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Harvest FM

Harvest FM Change is in the air

mlekhoaba@harvestfm.co.ls


Change is in the air

Malichaba Lekhoaba explains how Harvest FM has helped achieve social freedom by exposing corruption, forging a strong working relationship with the incoming government and fighting for local communities

written by: gay sutton research by: james boyle


Harvest FM


Malichaba Lekhoaba broadcasting to the nation


Harvest FM

H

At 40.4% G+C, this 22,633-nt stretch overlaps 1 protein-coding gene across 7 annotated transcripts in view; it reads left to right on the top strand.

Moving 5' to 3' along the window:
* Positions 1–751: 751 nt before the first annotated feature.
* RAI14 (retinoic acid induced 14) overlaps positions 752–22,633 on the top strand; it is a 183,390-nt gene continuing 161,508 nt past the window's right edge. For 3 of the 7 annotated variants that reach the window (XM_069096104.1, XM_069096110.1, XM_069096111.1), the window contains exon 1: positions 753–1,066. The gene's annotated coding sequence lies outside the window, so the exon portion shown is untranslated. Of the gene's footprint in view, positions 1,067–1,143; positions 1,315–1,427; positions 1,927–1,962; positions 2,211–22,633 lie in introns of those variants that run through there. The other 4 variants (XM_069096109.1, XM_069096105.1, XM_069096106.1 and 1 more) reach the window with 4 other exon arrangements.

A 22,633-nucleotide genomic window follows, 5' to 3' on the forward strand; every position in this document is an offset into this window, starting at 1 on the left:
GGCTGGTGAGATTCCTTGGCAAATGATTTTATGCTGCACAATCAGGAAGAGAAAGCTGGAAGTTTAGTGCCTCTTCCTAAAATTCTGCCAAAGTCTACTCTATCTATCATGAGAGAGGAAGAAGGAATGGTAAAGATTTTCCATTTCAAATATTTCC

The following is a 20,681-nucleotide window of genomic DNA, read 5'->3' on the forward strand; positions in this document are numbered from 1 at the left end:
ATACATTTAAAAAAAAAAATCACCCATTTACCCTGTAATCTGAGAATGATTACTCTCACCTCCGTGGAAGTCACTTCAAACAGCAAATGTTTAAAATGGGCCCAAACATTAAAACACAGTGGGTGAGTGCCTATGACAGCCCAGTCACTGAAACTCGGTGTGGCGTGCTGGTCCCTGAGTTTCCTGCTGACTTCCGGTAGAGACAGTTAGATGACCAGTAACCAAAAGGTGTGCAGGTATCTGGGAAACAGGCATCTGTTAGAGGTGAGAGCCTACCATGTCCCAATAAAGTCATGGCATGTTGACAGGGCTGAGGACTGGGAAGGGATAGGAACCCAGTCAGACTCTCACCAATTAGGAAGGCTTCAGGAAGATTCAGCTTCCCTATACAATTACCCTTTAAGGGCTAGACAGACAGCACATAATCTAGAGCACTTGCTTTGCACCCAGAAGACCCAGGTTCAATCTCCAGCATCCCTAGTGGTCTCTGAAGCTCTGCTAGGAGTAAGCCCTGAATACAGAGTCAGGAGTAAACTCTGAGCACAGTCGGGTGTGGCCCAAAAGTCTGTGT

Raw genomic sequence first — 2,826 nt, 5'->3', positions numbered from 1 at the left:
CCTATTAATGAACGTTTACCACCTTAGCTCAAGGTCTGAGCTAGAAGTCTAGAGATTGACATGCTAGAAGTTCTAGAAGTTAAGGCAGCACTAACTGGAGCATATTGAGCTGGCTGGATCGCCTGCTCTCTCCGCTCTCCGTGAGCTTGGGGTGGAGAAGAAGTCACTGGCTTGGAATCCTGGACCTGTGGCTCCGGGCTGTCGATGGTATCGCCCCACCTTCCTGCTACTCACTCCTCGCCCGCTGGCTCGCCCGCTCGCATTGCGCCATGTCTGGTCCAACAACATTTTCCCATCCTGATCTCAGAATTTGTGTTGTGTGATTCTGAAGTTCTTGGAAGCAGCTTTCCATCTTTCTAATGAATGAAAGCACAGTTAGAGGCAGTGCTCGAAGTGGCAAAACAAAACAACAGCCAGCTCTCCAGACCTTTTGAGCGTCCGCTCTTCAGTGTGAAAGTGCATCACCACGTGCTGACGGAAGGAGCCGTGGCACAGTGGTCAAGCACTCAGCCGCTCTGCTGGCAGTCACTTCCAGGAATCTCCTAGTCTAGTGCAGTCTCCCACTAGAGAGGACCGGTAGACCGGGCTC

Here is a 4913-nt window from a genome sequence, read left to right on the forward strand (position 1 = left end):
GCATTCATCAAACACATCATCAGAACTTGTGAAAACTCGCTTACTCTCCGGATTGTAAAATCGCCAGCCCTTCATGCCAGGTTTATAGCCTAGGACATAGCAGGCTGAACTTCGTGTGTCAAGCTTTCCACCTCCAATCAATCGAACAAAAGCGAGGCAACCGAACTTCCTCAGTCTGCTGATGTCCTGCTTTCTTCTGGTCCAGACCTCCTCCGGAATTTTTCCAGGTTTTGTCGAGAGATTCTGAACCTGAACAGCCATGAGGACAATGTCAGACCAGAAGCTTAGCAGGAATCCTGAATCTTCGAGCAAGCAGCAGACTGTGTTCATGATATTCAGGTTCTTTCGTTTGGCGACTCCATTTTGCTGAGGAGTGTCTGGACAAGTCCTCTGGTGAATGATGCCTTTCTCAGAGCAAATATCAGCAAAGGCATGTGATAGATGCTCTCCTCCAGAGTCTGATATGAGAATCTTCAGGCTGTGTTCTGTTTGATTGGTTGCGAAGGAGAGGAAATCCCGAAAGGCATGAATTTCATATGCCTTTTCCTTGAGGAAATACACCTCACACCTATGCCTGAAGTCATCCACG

arvest FM has been broadcasting understanding that not only would the topical to the citizens of Lesotho content attract increased advertising revenue since May 2003. Registered in but that the station could have an important November 2002 as a charity by role to play in bringing political and social the current station manager issues to the public, and informing them. Malichaba Lekhoaba, Harvest broadcasts It was a brave move, and one that has had 24 hours a day producing a mixture of a formative effect on the country’s political spiritual and current affairs programmes landscape. At the time, Lesotho was going that rigorously tackle the nation’s leading through a period of what Lekhoaba describes social and political issues. Since 2007 as political instability. “We had really hard Harvest has earned international respect talk on some of these programmes, much of for its courage in daring to highlight and it about political corruption,” she explained. eradicate corruption in all its forms, and has As a result of this new content the received the prestigious PMR Africa award listenership increased dramatically and for best radio station three advertising revenue rose years running. correspondingly, but the “We have based the radio relationship with Government station on Christian principles,” and the national regulator, Lekhoaba explained, “and our Lesotho Communications Authority (LCA), deteriorated vision for Harvest is to inform Year Harvest FM people about the Christian rapidly. “The ruling party at began broadcasting that time was not comfortable faith, and their rights as citizens of this country.” with what we said about The station currently employs 19 salaried them, and they complained to the LCA.” staff, a mixture of journalists, presenters and The station was repeatedly shut down for a administrative workers. However, the road to few days in 2007, and then in 2008 Harvest such stability and success has not been easy. was suspended for a 12 month period. It was “We have been through some very difficult a catastrophic event. Advertising revenue, periods,” Lekhoaba continued. Launching the the station’s only source of income, ceased station was a triumph of determination and abruptly. Staff had to be sent home without dedication in itself. With no funding to cover pay. However the suspension was reduced expenses, she had to rely on the services of to 3 months on the understanding that the a group of volunteers to run the station, and station would not commit similar ‘offences’ worked to build up a portfolio of advertisers within the 12 month period. “Effectively we were closed for three to cover running costs. In 2007, following a review of the station’s months and during that time we lost our financial performance, she began to introduce listeners and advertisers. But that didn’t stop a series of current affairs programmes, us,” Lekhoaba asserted. “When we came